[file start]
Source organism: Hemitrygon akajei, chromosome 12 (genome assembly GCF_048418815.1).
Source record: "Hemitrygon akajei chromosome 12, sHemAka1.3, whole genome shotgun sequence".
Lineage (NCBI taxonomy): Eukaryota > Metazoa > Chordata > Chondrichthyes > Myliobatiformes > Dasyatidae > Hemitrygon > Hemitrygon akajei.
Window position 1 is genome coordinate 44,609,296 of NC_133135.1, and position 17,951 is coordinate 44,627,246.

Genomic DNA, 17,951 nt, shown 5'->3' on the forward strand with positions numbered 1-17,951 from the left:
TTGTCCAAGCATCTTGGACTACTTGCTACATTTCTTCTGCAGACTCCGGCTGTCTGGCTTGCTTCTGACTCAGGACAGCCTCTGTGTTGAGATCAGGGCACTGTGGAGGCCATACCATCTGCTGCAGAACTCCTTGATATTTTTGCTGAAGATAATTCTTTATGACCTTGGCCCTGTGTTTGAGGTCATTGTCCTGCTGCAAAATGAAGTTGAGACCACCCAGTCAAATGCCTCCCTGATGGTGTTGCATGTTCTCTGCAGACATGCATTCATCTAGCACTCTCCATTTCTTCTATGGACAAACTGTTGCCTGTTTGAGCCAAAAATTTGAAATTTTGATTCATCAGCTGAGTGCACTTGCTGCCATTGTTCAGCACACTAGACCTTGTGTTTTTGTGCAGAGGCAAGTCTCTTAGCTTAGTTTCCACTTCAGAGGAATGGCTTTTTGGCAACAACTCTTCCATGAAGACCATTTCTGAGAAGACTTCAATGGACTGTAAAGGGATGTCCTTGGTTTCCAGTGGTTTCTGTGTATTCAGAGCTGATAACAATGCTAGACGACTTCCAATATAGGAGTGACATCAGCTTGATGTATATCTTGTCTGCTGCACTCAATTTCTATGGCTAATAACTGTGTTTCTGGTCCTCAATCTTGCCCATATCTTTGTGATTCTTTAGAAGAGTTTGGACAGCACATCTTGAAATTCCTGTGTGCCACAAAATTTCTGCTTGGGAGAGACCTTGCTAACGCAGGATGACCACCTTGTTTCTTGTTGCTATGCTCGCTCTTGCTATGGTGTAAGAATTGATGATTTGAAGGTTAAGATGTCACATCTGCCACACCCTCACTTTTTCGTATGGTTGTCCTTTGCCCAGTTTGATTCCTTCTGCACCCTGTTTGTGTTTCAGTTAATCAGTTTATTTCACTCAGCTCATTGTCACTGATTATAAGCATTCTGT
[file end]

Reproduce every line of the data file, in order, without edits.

Source organism: Hemitrygon akajei, chromosome 12 (genome assembly GCF_048418815.1).
Source record: "Hemitrygon akajei chromosome 12, sHemAka1.3, whole genome shotgun sequence".
Lineage (NCBI taxonomy): Eukaryota > Metazoa > Chordata > Chondrichthyes > Myliobatiformes > Dasyatidae > Hemitrygon > Hemitrygon akajei.
Window position 1 is genome coordinate 44,609,296 of NC_133135.1, and position 17,951 is coordinate 44,627,246.

Genomic DNA, 17,951 nt, shown 5'->3' on the forward strand with positions numbered 1-17,951 from the left:
TTGTCCAAGCATCTTGGACTACTTGCTACATTTCTTCTGCAGACTCCGGCTGTCTGGCTTGCTTCTGACTCAGGACAGCCTCTGTGTTGAGATCAGGGCACTGTGGAGGCCATACCATCTGCTGCAGAACTCCTTGATATTTTTGCTGAAGATAATTCTTTATGACCTTGGCCCTGTGTTTGAGGTCATTGTCCTGCTGCAAAATGAAGTTGAGACCACCCAGTCAAATGCCTCCCTGATGGTGTTGCATGTTCTCTGCAGACATGCATTCATCTAGCACTCTCCATTTCTTCTATGGACAAACTGTTGCCTGTTTGAGCCAAAAATTTGAAATTTTGATTCATCAGCTGAGTGCACTTGCTGCCATTGTTCAGCACACTAGACCTTGTGTTTTTGTGCAGAGGCAAGTCTCTTAGCTTAGTTTCCACTTCAGAGGAATGGCTTTTTGGCAACAACTCTTCCATGAAGACCATTTCTGAGAAGACTTCAATGGACTGTAAAGGGATGTCCTTGGTTTCCAGTGGTTTCTGTGTATTCAGAGCTGATAACAATGCTAGACGACTTCCAATATAGGAGTGACATCAGCTTGATGTATATCTTGTCTGCTGCACTCAATTTCTATGGCTAATAACTGTGTTTCTGGTCCTCAATCTTGCCCATATCTTTGTGATTCTTTAGAAGAGTTTGGACAGCACATCTTGAAATTCCTGTGTGCCACAAAATTTCTGCTTGGGAGAGACCTTGCTAACGCAGGATGACCACCTTGTTTCTTGTTGCTATGCTCGCTCTTGCTATGGTGTAAGAATTGATGATTTGAAGGTTAAGATGTCACATCTGCCACACCCTCACTTTTTCGTATGGTTGTCCTTTGCCCAGTTTGATTCCTTCTGCACCCTGTTTGTGTTTCAGTTAATCAGTTTATTTCACTCAGCTCATTGTCACTGATTATAAGCATTCTGT